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Let $W$ be a random variable such that $\mathbb{P}(W > 0) = 1$ and $\mathbb{E}(W) = 1$. Is there an interpretation or motivation for the condition $$\mathbb{E}(W \log (W) ) < c$$ where $c \in (0,\infty)$ is a positive constant? Perhaps if we additionally assume that $W$ is absolutely continuous (with respect to the Lebesgue measure)?

If $W$ is a log-normal variable for example, i.e. $W = \exp(\sigma X - \sigma^2 / 2)$ where $X$ is a standard normal random variable, the condition $$\mathbb{E}(W \log (W) ) < c$$ is equivalent to $\sigma^2 < 2*c$. This is somehow a condition that 'most of the mass is concentrated around one'. Can this motivation/interpretation be generalized?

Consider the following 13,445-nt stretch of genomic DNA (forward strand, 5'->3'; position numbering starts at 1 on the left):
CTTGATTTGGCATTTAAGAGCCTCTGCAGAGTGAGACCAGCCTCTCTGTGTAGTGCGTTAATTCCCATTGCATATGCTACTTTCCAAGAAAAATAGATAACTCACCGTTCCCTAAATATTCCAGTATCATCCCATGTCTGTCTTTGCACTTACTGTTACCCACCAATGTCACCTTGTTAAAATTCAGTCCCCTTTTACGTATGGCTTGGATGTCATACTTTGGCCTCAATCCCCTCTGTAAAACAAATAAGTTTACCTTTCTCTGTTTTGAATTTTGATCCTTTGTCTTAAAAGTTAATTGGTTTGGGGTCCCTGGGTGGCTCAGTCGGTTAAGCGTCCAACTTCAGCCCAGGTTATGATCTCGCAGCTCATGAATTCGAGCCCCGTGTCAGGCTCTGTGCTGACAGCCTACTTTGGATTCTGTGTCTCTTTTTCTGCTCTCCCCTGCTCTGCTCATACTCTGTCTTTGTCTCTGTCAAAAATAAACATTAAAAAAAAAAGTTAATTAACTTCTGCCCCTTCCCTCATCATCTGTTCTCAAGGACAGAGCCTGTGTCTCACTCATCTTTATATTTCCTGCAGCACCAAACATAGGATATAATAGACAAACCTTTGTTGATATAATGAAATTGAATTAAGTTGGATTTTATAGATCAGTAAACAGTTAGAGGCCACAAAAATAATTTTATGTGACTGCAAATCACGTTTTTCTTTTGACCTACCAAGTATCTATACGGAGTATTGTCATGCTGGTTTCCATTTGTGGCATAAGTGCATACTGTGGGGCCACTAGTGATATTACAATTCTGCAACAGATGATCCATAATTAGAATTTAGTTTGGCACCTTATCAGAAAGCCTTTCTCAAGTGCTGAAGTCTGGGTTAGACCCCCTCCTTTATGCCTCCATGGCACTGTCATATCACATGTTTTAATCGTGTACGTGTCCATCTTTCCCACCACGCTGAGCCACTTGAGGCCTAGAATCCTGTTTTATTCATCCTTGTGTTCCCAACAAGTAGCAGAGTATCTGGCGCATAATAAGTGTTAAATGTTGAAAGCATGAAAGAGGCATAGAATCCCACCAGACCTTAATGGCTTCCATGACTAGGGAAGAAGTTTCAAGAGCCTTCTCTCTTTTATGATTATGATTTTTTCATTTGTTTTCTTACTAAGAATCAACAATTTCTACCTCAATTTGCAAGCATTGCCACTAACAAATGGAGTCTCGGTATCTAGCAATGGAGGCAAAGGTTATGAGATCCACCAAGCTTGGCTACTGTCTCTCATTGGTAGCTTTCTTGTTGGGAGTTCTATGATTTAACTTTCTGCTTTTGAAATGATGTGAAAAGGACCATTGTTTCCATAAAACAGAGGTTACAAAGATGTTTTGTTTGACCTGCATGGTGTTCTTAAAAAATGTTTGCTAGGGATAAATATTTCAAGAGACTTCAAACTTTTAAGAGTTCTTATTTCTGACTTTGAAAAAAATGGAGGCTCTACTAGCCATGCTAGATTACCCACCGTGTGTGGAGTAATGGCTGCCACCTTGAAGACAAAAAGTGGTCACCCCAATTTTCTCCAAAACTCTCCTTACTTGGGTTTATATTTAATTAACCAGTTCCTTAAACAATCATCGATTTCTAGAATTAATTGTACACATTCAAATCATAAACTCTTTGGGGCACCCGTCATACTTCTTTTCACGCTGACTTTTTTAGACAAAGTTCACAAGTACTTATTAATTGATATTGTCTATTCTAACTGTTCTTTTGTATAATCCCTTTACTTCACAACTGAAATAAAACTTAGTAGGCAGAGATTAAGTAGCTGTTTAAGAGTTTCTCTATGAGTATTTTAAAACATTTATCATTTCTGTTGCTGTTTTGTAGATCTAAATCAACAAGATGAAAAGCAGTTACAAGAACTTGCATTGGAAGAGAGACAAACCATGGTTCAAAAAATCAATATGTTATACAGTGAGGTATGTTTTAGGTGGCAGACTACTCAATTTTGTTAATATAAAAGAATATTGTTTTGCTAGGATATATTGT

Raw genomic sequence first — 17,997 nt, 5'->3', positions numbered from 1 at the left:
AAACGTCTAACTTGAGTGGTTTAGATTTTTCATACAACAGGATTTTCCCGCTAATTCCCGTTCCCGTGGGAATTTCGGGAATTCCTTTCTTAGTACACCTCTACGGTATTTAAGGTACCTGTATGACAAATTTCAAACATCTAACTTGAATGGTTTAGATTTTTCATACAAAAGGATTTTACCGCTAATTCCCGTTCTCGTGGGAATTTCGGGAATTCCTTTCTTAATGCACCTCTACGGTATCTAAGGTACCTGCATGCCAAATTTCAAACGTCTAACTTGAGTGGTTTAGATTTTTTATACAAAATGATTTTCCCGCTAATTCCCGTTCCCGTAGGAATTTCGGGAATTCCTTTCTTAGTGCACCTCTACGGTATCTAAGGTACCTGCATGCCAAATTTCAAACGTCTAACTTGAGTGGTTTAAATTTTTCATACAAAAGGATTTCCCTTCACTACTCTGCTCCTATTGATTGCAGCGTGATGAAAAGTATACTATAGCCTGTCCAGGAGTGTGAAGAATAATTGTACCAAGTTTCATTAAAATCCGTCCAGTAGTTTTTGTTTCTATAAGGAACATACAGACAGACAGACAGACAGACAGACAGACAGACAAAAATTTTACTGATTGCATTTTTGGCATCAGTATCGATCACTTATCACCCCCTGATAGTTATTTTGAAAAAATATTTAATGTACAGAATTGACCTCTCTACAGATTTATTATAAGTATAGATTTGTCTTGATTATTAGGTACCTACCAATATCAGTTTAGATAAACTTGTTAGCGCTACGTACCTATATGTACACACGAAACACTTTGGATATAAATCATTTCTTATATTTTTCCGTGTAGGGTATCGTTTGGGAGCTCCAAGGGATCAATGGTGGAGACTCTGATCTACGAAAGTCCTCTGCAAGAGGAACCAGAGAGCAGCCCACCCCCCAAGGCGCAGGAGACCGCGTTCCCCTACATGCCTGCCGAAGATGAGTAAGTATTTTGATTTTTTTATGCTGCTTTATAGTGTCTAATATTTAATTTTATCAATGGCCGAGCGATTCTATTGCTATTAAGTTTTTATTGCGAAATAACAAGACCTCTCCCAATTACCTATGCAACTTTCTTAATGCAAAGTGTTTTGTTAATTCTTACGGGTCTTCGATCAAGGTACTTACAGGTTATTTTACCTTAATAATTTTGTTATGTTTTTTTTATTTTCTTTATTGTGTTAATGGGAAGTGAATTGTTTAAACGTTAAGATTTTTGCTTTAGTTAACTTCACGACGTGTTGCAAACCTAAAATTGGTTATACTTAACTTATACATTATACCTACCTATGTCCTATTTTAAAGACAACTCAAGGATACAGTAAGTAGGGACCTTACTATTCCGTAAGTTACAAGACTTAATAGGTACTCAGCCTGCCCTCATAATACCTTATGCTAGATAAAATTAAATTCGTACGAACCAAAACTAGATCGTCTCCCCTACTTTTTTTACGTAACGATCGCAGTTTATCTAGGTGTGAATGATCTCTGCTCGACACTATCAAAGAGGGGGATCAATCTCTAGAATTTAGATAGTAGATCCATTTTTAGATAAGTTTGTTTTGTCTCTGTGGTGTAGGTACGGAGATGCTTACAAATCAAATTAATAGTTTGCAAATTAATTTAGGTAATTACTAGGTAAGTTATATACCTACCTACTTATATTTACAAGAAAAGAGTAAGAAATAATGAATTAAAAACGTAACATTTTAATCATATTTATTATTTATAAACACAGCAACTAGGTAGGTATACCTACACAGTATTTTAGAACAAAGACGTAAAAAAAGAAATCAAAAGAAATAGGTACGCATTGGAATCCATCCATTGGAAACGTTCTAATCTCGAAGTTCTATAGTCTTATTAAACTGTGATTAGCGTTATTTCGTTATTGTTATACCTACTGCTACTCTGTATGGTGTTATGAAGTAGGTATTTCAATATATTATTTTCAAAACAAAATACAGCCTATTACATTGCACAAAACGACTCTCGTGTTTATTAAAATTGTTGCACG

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Assuming that $\mathrm E(W)=1$, Markov inequality yields $\mathrm P(W\geqslant w)\leqslant1/w$ for every $w\gt1$. Assuming further that $\mathrm E(W\log W)=c$ is finite, one gets $\mathrm P(W\geqslant w)\leqslant c/(w\log w)$ for every $w\gt1$, hence a faster convergence to zero of the tail of the distribution of $W$.

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The best I came up with is the following:

The convex map $\Phi( s ) = \mathbb{E}(W^s)$ for $s \approx 1$ describes how the mass of $W$ is distributed around one. Now, $\Phi'(s) = \mathbb{E}( \log(W) W^s )$ (possibly under certain regularity conditions) and hence $$\mathbb{E}( \log(W) W ) < c$$ is a condition on the derivative of $\Phi$ at $s = 1$.

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